An Oregon muni banker, who asked not to be named, thinks May’s issuance follows the typical cycle for the state, reflecting both maintenance needs and the state having a lot of older school buildings that need to be upgraded or replaced.

This month’s election slate includes 22 local governments and school districts seeking amounts ranging from $2.5 million to $380 million.

The largest measures are the $380 million Measure 26-244 that asks voters to authorize bonds for improvements to the Oregon Zoo, a $150 million measure from the Urban Flood Safety and Water Quality District to build levees and prevent flooding along the Columbia River, and $149 million for Estacada School District, according to Iltz’ analysis.

If voters in the three metropolitan Portland counties of Multnomah, Clackamas and Washington approve the zoo bond, it would fund new projects to protect animal health and well-being, provide conservation education, and conserve water and energy at the zoo, according to a staff report by Metro, the regional government that among many other things runs the Portland-based zoo.

Voters last approved a zoo bond measure in 2008. Projects funded by that measure were completed in 2021, having upgraded roughly 40% of the zoo, including projects Elephant Lands, Primate Forest, Polar Passage, Condors of the Columbia, and a veterinary medical center and an education center, according to the findings of the citizen’s bond committee.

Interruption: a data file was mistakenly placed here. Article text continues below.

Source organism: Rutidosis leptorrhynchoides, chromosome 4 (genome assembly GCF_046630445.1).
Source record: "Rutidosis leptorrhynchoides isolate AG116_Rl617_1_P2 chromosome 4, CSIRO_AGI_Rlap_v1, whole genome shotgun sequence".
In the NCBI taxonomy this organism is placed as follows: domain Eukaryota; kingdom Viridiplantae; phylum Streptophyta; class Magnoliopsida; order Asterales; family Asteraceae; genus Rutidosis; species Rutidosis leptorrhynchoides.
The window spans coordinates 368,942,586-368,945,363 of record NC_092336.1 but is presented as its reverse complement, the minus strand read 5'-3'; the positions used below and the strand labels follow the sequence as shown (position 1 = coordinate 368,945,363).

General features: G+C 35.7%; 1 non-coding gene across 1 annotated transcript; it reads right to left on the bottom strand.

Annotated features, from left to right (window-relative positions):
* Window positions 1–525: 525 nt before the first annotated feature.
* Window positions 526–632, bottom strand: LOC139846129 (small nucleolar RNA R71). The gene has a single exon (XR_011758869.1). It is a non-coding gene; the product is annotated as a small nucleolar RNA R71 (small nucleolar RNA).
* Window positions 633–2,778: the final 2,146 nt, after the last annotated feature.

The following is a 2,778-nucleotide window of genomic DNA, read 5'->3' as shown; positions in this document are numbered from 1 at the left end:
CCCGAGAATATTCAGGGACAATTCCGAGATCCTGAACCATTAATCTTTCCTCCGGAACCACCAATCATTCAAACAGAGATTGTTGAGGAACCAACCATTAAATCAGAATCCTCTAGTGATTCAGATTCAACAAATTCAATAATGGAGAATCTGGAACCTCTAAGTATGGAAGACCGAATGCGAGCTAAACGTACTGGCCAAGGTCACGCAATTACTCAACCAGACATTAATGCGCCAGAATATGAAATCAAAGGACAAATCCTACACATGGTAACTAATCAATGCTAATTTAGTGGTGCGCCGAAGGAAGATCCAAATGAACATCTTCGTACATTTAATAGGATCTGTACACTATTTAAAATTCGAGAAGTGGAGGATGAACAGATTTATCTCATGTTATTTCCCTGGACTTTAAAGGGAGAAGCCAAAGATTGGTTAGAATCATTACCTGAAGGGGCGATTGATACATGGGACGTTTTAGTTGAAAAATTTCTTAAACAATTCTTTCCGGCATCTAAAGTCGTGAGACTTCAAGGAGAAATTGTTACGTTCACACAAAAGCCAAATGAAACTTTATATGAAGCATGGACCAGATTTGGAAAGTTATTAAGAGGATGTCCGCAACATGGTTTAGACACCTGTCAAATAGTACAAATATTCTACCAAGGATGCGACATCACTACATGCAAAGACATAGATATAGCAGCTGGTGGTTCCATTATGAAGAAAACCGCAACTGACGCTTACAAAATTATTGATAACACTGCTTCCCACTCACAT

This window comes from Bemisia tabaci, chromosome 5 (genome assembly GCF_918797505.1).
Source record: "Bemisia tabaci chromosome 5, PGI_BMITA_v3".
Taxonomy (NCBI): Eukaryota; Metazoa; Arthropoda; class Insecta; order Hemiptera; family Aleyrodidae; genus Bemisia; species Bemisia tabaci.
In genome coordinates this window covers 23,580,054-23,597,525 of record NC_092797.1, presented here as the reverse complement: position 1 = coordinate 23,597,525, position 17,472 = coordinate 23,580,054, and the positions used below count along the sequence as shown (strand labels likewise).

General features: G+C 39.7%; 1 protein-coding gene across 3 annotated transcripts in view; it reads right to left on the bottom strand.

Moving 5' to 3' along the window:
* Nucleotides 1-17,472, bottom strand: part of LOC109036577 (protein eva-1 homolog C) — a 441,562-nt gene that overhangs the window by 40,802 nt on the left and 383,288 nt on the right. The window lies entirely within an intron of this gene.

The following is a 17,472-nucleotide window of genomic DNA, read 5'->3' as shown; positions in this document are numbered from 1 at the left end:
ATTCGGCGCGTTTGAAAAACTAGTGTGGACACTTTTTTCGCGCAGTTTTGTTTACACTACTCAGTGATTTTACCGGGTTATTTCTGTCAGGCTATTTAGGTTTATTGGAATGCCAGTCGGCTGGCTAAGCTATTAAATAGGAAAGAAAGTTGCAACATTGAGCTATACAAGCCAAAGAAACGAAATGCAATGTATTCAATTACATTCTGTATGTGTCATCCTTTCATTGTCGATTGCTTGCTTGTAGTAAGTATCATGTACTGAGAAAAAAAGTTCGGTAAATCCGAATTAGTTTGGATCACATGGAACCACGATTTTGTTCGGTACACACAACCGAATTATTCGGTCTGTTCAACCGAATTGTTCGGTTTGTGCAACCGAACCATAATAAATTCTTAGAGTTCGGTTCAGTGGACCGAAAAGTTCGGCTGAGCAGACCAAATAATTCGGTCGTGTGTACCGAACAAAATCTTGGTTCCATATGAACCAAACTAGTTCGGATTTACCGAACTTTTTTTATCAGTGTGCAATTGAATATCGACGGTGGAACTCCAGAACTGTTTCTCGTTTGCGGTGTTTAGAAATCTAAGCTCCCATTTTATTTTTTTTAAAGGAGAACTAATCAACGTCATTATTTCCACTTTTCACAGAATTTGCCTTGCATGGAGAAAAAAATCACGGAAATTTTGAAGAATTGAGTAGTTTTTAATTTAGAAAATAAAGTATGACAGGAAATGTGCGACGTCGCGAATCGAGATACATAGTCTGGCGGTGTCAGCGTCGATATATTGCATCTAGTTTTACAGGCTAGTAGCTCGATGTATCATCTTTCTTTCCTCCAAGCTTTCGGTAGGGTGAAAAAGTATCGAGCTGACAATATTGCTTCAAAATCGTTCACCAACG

Measure 26-244 would initiate a second phase of projects in parts of the campus not upgraded with funding from a $125 million 2008 bond measure, which funded a new educational facility and habitats for polar bears and animals and many other improvements. What would be funded if the new bond measure passes are improvements to some of the zoo’s oldest animal areas, educational exhibits, visitor facilities and infrastructure.

“I absolutely believe Oregon residents view the Zoo as a community treasure,” said Metro Councilor Christine Lewis, of why she voted for the bond measure that was approved by the six council members and Metro president in February.

The funding will enable the zoo to continue to do conservation work like breeding programs for endangered species and to provide good animal care, Lewis said.

The Oregon Zoo and the Philadelphia Zoo were the first to be accredited in 1974 by the Association of Zoos and Aquariums, which now accredits more than 200 zoos using standards to gauge standard of care using scientific principles, Lewis said.

The projects to be funded by the bonds are part of the zoo’s 20-year master plan. The bonds issued off the 2008 projects completed 40% of those projects, leaving the remainder to be covered with new bonds issued off the proposed bond measure, she said.